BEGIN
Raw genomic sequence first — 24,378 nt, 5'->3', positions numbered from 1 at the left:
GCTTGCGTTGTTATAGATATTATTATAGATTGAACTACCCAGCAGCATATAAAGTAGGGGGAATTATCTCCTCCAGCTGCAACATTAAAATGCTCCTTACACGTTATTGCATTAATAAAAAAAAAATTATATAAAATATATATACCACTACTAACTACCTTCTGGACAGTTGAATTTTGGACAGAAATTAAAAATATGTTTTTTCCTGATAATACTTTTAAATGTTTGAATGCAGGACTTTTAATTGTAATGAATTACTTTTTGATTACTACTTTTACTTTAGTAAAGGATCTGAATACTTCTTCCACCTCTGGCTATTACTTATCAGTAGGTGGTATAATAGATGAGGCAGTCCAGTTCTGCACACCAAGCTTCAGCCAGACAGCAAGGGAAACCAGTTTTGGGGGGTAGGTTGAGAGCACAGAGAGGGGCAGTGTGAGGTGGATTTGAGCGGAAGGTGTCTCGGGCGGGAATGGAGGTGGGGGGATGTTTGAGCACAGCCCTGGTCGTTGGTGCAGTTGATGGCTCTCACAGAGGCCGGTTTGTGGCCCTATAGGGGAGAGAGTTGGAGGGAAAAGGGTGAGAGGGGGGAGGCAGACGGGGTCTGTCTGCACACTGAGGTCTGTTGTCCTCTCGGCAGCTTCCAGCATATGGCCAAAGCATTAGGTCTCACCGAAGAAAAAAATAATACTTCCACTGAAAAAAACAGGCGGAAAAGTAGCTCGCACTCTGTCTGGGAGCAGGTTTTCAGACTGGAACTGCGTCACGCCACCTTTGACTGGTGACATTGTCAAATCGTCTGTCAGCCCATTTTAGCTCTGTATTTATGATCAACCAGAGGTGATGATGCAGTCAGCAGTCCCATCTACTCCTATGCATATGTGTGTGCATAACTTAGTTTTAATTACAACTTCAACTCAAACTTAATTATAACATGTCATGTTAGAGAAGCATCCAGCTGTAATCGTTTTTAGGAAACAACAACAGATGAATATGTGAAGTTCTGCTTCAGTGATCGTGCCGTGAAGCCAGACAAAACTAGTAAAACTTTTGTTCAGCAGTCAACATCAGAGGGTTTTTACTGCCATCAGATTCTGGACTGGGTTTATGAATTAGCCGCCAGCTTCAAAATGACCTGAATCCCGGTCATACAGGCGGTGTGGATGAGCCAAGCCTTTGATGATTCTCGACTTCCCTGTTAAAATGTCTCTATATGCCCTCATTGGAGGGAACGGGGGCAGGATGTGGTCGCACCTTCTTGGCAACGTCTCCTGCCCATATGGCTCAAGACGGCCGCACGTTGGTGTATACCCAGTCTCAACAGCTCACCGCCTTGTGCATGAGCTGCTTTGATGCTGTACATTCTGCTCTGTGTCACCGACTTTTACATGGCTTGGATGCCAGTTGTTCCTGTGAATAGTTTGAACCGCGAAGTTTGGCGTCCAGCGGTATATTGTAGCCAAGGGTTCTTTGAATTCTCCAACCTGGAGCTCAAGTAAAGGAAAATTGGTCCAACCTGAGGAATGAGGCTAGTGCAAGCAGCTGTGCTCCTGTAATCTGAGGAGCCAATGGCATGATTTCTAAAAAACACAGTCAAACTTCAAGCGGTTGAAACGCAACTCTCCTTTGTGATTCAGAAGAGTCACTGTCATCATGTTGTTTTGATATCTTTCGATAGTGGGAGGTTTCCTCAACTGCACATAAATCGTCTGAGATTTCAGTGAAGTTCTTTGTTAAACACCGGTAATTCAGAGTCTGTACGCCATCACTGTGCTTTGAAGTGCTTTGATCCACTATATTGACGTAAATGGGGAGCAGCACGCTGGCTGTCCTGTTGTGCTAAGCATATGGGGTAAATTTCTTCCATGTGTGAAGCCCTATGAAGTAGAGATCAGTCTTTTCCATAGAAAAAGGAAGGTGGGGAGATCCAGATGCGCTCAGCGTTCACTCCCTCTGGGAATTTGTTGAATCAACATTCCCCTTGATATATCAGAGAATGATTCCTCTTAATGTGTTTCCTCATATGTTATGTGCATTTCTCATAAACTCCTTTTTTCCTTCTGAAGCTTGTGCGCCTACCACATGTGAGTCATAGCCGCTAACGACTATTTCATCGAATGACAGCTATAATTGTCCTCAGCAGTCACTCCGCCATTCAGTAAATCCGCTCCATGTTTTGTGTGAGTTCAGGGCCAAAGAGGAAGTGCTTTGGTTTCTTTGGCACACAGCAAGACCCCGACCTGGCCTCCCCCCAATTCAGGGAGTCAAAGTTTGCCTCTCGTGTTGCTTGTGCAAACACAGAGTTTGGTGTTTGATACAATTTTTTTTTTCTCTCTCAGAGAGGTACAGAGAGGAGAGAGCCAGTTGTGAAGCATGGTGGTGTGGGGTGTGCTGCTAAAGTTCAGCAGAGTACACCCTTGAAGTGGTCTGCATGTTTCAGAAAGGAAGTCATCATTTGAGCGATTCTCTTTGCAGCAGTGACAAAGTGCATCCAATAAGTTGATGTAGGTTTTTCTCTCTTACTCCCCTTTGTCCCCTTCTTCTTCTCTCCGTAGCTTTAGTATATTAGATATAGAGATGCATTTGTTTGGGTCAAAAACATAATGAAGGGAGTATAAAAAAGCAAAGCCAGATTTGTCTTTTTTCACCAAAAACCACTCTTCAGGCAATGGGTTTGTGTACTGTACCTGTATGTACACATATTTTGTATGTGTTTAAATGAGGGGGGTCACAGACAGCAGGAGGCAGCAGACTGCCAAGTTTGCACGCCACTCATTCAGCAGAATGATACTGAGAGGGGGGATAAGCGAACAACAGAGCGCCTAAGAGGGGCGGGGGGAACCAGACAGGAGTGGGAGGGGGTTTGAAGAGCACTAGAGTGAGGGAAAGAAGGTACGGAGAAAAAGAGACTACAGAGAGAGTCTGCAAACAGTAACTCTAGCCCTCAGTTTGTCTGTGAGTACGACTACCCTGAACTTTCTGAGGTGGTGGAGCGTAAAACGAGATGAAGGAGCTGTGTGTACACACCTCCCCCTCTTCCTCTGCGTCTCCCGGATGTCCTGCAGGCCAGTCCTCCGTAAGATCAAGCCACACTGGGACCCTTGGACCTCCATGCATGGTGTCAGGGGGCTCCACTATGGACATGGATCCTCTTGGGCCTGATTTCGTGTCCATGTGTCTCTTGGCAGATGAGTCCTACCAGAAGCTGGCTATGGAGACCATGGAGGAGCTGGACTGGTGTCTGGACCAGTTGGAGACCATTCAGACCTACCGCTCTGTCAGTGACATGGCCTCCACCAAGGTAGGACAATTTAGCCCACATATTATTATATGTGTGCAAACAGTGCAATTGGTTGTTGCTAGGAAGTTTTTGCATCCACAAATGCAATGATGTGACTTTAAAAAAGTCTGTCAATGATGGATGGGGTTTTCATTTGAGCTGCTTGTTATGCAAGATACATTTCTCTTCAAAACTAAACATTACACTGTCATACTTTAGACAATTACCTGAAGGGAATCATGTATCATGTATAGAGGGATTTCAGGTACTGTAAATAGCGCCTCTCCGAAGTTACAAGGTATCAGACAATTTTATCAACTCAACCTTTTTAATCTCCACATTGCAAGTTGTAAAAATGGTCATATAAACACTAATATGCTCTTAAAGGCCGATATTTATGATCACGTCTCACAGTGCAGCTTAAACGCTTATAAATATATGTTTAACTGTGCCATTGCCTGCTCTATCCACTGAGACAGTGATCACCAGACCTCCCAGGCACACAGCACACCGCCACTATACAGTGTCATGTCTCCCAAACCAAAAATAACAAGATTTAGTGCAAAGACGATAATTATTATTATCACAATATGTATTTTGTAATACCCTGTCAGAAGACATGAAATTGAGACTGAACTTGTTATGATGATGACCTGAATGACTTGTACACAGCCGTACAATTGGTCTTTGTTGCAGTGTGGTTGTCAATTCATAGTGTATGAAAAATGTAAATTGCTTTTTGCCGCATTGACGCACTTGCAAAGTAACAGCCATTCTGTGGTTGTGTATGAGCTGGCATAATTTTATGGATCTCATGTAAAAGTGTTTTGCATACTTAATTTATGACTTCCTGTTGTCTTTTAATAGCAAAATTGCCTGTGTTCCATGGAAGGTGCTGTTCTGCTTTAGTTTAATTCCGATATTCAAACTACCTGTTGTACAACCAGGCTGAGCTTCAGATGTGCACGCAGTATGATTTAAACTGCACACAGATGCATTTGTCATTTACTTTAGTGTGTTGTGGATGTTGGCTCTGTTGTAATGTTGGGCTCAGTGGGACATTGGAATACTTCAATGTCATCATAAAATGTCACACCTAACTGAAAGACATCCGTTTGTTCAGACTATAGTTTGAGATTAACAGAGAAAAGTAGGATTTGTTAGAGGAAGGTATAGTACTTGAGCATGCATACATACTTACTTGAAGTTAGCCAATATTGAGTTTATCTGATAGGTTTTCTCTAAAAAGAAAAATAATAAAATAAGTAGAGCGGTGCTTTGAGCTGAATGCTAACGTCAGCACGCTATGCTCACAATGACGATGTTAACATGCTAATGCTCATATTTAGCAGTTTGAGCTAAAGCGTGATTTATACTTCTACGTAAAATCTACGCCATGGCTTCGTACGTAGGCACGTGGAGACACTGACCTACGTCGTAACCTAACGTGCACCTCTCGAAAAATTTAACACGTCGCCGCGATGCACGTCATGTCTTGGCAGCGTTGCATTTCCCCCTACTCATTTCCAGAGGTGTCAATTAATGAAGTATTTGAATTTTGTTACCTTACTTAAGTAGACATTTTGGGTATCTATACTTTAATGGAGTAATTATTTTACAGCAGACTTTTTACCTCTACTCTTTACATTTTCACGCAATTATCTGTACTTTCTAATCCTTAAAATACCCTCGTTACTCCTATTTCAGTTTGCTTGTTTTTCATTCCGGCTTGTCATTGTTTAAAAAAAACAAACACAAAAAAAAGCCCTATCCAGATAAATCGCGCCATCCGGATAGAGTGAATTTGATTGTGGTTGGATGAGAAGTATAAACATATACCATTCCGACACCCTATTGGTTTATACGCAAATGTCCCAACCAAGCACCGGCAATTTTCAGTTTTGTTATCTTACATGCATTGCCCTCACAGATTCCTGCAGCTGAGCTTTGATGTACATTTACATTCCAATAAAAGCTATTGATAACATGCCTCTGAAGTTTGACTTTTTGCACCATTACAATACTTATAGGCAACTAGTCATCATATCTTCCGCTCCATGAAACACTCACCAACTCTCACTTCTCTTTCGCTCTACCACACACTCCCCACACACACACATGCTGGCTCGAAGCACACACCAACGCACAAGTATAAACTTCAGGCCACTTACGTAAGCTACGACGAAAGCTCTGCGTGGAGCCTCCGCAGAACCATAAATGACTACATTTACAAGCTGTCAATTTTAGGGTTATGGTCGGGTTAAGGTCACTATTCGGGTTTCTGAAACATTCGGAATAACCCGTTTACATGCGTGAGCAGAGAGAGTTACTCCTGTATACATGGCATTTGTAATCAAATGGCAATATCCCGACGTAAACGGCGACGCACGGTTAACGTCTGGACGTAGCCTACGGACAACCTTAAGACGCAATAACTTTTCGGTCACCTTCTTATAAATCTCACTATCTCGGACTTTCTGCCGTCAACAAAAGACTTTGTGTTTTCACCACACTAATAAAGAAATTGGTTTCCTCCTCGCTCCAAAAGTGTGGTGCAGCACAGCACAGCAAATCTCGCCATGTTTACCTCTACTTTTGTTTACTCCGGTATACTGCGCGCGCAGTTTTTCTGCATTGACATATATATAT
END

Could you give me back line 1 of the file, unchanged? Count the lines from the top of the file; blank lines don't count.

Raw genomic sequence first — 24,378 nt, 5'->3', positions numbered from 1 at the left: